Religion versus religion
Yes, the India I grew up in is gone (“India clears death penalty for rape of girls under 12”, Gulf News, April 22). It was supposed to be a place of values and religious tolerance. It’s not just a fully Hindu, Christian or Muslim country. People coexisted and religion was created only to lead a righteous path, until people started to fight about whose religion was greater. Now, here we are. It started with Nirbhaya, now we have Asifa and more. If your religion teaches you to put another person down then you need a new one.
From Ms Suma Shekhar
A new wave of change
After six decades, Cuba will be ruled by somebody other than a Castro, and this will be a new experience for the people (“Cuba after the Castros”, Gulf News April 22). History will remember Fidel Castro not only as true human being who fought against imperialism, but also someone who stood for justice and the wellbeing of Cuba for all these years, continued by his brother, Raul Castro. Castro was termed as an icon for the oppressed, throughout the world. After the cold war and collapse of the Soviet Union, Fidel Castro’s government had to face a lot of political and economic crises but managed to hold Cuba together under a red umbrella. Now, the current vice President Miguel Diaz Canel will replace Raul Castro. We hope the new president will carry forward Castro’s legacy and modernise Cuba.
From Mr Eappen Elias
Divorce should be allowed
I think the person in the story needs to meet the abandoned Philippine mothers I’ve met, employed and worked with, who need a divorce to move on with their lives and the lives of their children (“Divorced in the UAE but not in the Philippines”, Gulf News, April 21). Currently, not one of them gets any child support or alimony. They’ve been forced to leave their children behind with parents and siblings to seek work in the Middle East as they are essentially single-parent families. They are always at risk that their husband could come back and help himself to assets he hasn’t earned. I’ve only met women in this situation but I’m certain it happens with mean, too. The responsible person deserves a chance to make a new life, legally free from the person who fled the marriage.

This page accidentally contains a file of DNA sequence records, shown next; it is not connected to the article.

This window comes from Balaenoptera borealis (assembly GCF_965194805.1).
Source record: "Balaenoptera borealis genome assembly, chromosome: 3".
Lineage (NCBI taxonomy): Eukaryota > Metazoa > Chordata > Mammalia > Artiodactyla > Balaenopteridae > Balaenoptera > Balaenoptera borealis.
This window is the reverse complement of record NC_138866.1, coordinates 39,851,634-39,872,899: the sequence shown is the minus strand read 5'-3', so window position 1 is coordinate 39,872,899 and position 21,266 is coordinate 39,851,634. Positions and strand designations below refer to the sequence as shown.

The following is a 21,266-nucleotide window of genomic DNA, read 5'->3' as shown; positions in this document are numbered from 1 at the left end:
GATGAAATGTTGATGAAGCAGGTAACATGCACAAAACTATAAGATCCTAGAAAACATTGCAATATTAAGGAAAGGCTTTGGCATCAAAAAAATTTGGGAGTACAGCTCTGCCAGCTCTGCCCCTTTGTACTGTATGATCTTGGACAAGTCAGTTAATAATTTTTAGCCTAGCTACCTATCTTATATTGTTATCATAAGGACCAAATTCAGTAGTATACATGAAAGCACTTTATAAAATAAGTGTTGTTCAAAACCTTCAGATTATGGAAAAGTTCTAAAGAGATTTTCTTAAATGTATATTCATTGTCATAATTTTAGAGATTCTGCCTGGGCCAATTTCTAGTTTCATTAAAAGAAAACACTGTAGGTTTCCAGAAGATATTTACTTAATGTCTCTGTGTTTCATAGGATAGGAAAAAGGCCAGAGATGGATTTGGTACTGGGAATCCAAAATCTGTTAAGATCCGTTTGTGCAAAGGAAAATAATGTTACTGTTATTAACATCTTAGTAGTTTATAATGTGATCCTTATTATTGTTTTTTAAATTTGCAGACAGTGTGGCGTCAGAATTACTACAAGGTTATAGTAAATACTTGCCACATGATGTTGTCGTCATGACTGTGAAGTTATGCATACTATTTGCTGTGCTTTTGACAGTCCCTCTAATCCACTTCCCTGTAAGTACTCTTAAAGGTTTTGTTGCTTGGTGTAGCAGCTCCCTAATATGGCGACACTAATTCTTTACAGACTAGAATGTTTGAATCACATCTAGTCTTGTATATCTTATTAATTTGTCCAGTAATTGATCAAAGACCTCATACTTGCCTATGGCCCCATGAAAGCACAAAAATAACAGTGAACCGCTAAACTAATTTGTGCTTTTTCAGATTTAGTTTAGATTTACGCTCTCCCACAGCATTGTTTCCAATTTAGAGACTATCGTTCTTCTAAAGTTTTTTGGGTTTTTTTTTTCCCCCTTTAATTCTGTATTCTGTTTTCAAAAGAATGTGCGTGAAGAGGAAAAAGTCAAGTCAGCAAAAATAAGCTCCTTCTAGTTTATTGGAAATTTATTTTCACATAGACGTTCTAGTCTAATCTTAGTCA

From Mr Daniella How
We never imagined a cheaper and faster-than-airplane mode of transportation, but now it is going to be a reality (“Hyperloop to build a line in Al Ghadeer to be operational by 2020”, Gulf News, April 19). The hyperloop is going to replace all conventional modes of transportation via land, air or water because of the time and the cost. The time taken by airplanes for take-offs, landing and taxing are being eliminated in loop transportation. The movement of perishable goods will happen at a speed beyond imagination. The pollution made by air planes at high altitudes will be eliminated and this mode will be pollution free. The hyperloop is going to be the fastest, emission free and eco-friendly travel mode in the near future and will serve as an answer to many environmental problems we are facing today. On the whole, this innovation in transportation is a win-win situation for passengers, traffic, freight as well as the environment.
From Mr Girish R. Edathitta
Black is not mandatory
Islam instructs and encourages Muslim women to wear modest clothing (“More women wearing colourful abayas in Saudi Arabia”, Gulf News, April 20). To wear an abaya or not to, remains a woman’s choice. Also, there is no compulsion when it comes to the colour of the abaya. I live in the UAE and wear an abaya. However, I avoid wearing black at times and instead, opt for more pastel colours such as light blue, pink and beige that absorb less heat during the summer. The ruling in Islam is a woman should be covered and dressed modestly. Now, a woman can choose to wear an abaya, a coat, take a shawl to drape around herself or anything else, it is up to her.
From Ms Fatima Suhail
Priorities in place
It’s all about the culture, religion and tradition, which should be followed. The right to wear what one wants is for everyone, but there are certain priorities to religion as well, which are above everything else.
From Mr Anees Khatri
Colourful is cool
I think this is a great move. I see a lot of women wearing colourful abayas, and I do not see anything wrong with that. Just because they are wearing different colours, doesn’t make them any less modest or religious. This piece of news made me very happy.
From Ms Alia Mathur
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